On Aziz Ansari, and Talking to Men
In a recent conversation in the wake of the story about Aziz Ansari I found myself trying to explain to a man that thing that many women do around men. If this were a circus, it could be something sensational and cute: the Magic Shrinking Act, the Play-Doh Woman, the Mansplainer Charmer. But it's not a circus, just daily life.
By way of explaining, here are some stories.
There's T., a guy I know. We were at a social event together once when some other guy provoked him--maybe with some comment about T.'s purported romantic prowess or lack thereof. T. responded by loudly declaring something to the effect of "just wait until I show them my [tech company] pay stub, which is bigger than yours." I made a joke about that, at which his expression darkened. Knowing that he could be quick to anger, I hurriedly said, "Sorry!" Another time, he gave a couple friends and me a ride. He swore at almost every other driver on the road. I laughed nervously and tried to keep the mood light, feeling somehow guilty for the perturbed air between us. I knew he liked classic rock, so I queued up seven songs, just for him, to play on the car speakers. I'm on the highway to hell / Highway to hell...
I'm not myself when I'm around T.
S. is a friend who I've known since I was fifteen. Our conversations alternate between analytical discussions of the article links we send each other and sarcastic banter. He sent me the Aziz Ansari article and the NYTimes response, "Aziz Ansari is Guilty. Of Not Being a Mind-Reader." What did I think, he wondered. He must have seen my ellipsis flicker onto his screen and then off a couple times then. I typed and backspaced and backspaced some more, all those tender-looking machinations of steeling myself. I was trying to prepare the right sort of response. A calm, certain, and measured one. I thought that Ansari had behaved badly, that any instigator of sexual activity needs to consider their partner's interiority. I said this. But there would be the concessions, the disclaimers: what he did was not criminal, and certainly not Weinstein-level.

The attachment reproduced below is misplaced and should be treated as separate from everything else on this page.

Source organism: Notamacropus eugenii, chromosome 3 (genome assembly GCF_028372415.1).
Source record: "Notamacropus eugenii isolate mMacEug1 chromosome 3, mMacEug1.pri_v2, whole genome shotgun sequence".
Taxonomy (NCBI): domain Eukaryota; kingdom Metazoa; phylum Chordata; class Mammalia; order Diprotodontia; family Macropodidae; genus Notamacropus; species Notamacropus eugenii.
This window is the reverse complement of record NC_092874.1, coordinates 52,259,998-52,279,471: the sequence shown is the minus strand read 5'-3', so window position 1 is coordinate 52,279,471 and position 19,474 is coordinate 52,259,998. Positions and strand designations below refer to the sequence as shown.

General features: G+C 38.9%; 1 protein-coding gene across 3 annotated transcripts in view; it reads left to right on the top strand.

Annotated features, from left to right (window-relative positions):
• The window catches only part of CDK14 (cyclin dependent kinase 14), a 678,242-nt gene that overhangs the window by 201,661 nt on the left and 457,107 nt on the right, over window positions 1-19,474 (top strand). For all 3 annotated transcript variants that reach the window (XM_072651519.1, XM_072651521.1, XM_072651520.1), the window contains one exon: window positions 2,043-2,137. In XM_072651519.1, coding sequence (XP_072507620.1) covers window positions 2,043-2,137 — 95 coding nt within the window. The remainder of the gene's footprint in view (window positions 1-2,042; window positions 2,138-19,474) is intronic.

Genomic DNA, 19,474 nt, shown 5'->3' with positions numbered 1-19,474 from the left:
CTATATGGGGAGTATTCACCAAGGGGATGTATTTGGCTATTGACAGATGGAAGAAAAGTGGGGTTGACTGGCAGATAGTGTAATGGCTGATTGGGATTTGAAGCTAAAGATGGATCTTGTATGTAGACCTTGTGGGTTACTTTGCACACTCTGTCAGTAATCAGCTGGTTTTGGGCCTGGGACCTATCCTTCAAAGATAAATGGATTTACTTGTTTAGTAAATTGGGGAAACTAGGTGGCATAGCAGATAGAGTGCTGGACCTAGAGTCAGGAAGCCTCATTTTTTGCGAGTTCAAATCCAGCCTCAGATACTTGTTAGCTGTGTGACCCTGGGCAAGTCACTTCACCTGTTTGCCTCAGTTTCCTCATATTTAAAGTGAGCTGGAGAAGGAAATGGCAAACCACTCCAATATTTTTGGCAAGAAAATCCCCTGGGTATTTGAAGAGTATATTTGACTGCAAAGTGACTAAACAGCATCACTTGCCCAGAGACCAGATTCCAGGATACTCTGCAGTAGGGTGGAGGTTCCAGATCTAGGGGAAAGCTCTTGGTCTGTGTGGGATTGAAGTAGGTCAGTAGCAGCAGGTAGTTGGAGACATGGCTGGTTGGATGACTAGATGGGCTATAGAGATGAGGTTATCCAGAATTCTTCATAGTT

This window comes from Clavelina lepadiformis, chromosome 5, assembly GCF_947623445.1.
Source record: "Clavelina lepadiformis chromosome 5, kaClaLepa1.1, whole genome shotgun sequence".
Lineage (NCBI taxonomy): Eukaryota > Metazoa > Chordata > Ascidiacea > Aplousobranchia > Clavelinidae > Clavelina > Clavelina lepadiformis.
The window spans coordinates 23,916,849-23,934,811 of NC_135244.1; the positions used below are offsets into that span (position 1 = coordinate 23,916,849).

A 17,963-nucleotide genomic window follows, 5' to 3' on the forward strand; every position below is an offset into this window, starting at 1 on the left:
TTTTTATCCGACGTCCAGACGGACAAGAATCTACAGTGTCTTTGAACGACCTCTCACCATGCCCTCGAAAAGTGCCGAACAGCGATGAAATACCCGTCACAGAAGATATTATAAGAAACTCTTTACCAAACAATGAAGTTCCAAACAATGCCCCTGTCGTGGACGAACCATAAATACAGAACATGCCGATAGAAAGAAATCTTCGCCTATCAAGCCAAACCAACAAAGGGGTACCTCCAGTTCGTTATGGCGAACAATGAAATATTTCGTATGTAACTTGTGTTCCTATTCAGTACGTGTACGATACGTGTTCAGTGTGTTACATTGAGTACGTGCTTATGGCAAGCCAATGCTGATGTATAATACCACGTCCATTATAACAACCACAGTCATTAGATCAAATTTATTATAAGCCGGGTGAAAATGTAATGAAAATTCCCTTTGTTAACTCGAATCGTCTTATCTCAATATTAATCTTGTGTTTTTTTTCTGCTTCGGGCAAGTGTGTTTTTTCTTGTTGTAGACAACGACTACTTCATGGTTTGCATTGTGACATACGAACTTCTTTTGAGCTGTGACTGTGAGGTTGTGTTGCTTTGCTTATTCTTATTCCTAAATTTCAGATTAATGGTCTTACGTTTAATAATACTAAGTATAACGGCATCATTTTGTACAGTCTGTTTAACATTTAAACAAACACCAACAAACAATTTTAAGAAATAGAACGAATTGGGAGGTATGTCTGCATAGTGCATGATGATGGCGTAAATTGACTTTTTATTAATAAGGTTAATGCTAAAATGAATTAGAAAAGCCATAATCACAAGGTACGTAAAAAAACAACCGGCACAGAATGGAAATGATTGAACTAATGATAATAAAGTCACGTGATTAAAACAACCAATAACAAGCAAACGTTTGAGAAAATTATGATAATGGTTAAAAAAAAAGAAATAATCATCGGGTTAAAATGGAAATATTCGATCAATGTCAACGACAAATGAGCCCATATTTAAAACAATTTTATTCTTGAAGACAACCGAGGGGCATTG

I was able to type up all the things I thought. Why was it so hard to write what I felt?
Perhaps it was wise not to delve into pathos and personal experience. After all, S. said later, after he said that he agreed with me, that he thought the tone of the story was an issue. I agreed that it could have been improved, but felt hesitant when he remarked it should have been written "professionally" rather than "hysterically."
It was a revealing choice of words, if accidentally so. The word "hysteria" comes from the Greek, hysterikos, "of the womb, suffering in the womb." The word became a catch-all phrase for a variety of female afflictions and irritations thought to be caused by a "wandering womb." The advances of medical science have thankfully disabused us of any notion of a uterus magically traveling around the female body (side note--I'd love to see someone make an animated GIF of that), but we continue to use the word disproportionately to refer to women. Hysterical: the classy way to say "bitches be crazy." I wonder if S. knows this.
Either way, I didn't want to be a crazy bitch, or an angry one. And oh, I am. I am angry at Aziz Ansari for repeatedly sticking his fingers in a woman's mouth (how can you assume she's into that without asking, "Yo, are you into fingers in your mouth?" That's a pretty non-standard part of your sexual repertoire, my dude). I am angry at him for making a move on her after he had suggested "just chilling on the couch." I am angry at him for his utter oblivion, the "I had a great time!" text after she went home crying in an Uber.
I would be angry if it was my sister.
I would be angry if it was my friend.
But if it were me? I don't know if I would know how to be angry. Maybe I would just be numb.
I hooked up once with a frat guy. He muttered that he'd had too much beer and smoked too much weed before I came over, so he was having a hard time getting it up. I wasn't really looking down there, just kind of sitting and waiting. Apparently he sobered up, because he gave me a kind of look and then it was happening. I lay there and crossed my fingers that it wouldn't hurt and felt quietly relieved when it didn't, much. Then I realized he wasn't wearing a condom and felt, suddenly, terrified. Like I'd entered an elevator in freefall. What did that feeling do? Make me slap him, like Caitlin Flanagan nostalgically hearkens back to in her Atlantic article? ("They [1970s magazines] told you to slap him if you had to; they told you to get out of the car and start wailing if you had to. They told you to do whatever it took to stop him from using your body in any way you didn’t want, and under no circumstances to go down without a fight.") I did not. I felt scared and small. I said, very nervously, "Um--are you not wearing a condom?"